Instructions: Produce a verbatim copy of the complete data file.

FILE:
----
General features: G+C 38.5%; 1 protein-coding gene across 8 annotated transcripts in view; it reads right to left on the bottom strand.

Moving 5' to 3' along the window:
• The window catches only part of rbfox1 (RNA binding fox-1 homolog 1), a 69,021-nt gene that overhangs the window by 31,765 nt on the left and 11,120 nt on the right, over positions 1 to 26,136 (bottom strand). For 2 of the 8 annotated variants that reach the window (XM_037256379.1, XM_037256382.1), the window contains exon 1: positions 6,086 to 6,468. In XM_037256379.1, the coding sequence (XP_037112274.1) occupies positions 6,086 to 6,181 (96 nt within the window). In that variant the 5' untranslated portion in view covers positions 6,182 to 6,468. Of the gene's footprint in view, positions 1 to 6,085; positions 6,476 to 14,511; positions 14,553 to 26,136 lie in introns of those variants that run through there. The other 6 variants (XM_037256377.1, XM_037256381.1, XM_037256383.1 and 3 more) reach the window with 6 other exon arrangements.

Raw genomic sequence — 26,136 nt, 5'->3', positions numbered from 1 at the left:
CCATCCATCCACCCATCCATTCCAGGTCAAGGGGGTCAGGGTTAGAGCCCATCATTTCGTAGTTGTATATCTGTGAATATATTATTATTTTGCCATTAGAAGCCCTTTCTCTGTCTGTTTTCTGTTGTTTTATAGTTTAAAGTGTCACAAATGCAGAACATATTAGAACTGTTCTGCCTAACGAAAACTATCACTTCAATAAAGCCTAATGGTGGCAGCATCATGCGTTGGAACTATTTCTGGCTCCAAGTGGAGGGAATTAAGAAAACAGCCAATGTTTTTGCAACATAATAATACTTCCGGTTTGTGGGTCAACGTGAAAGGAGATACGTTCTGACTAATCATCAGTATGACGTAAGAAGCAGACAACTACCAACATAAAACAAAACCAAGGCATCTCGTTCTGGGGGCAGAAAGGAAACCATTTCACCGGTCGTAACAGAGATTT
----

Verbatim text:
General features: G+C 38.5%; 1 protein-coding gene across 8 annotated transcripts in view; it reads right to left on the bottom strand.

Moving 5' to 3' along the window:
• The window catches only part of rbfox1 (RNA binding fox-1 homolog 1), a 69,021-nt gene that overhangs the window by 31,765 nt on the left and 11,120 nt on the right, over positions 1 to 26,136 (bottom strand). For 2 of the 8 annotated variants that reach the window (XM_037256379.1, XM_037256382.1), the window contains exon 1: positions 6,086 to 6,468. In XM_037256379.1, the coding sequence (XP_037112274.1) occupies positions 6,086 to 6,181 (96 nt within the window). In that variant the 5' untranslated portion in view covers positions 6,182 to 6,468. Of the gene's footprint in view, positions 1 to 6,085; positions 6,476 to 14,511; positions 14,553 to 26,136 lie in introns of those variants that run through there. The other 6 variants (XM_037256377.1, XM_037256381.1, XM_037256383.1 and 3 more) reach the window with 6 other exon arrangements.

Raw genomic sequence — 26,136 nt, 5'->3', positions numbered from 1 at the left:
CCATCCATCCACCCATCCATTCCAGGTCAAGGGGGTCAGGGTTAGAGCCCATCATTTCGTAGTTGTATATCTGTGAATATATTATTATTTTGCCATTAGAAGCCCTTTCTCTGTCTGTTTTCTGTTGTTTTATAGTTTAAAGTGTCACAAATGCAGAACATATTAGAACTGTTCTGCCTAACGAAAACTATCACTTCAATAAAGCCTAATGGTGGCAGCATCATGCGTTGGAACTATTTCTGGCTCCAAGTGGAGGGAATTAAGAAAACAGCCAATGTTTTTGCAACATAATAATACTTCCGGTTTGTGGGTCAACGTGAAAGGAGATACGTTCTGACTAATCATCAGTATGACGTAAGAAGCAGACAACTACCAACATAAAACAAAACCAAGGCATCTCGTTCTGGGGGCAGAAAGGAAACCATTTCACCGGTCGTAACAGAGATTT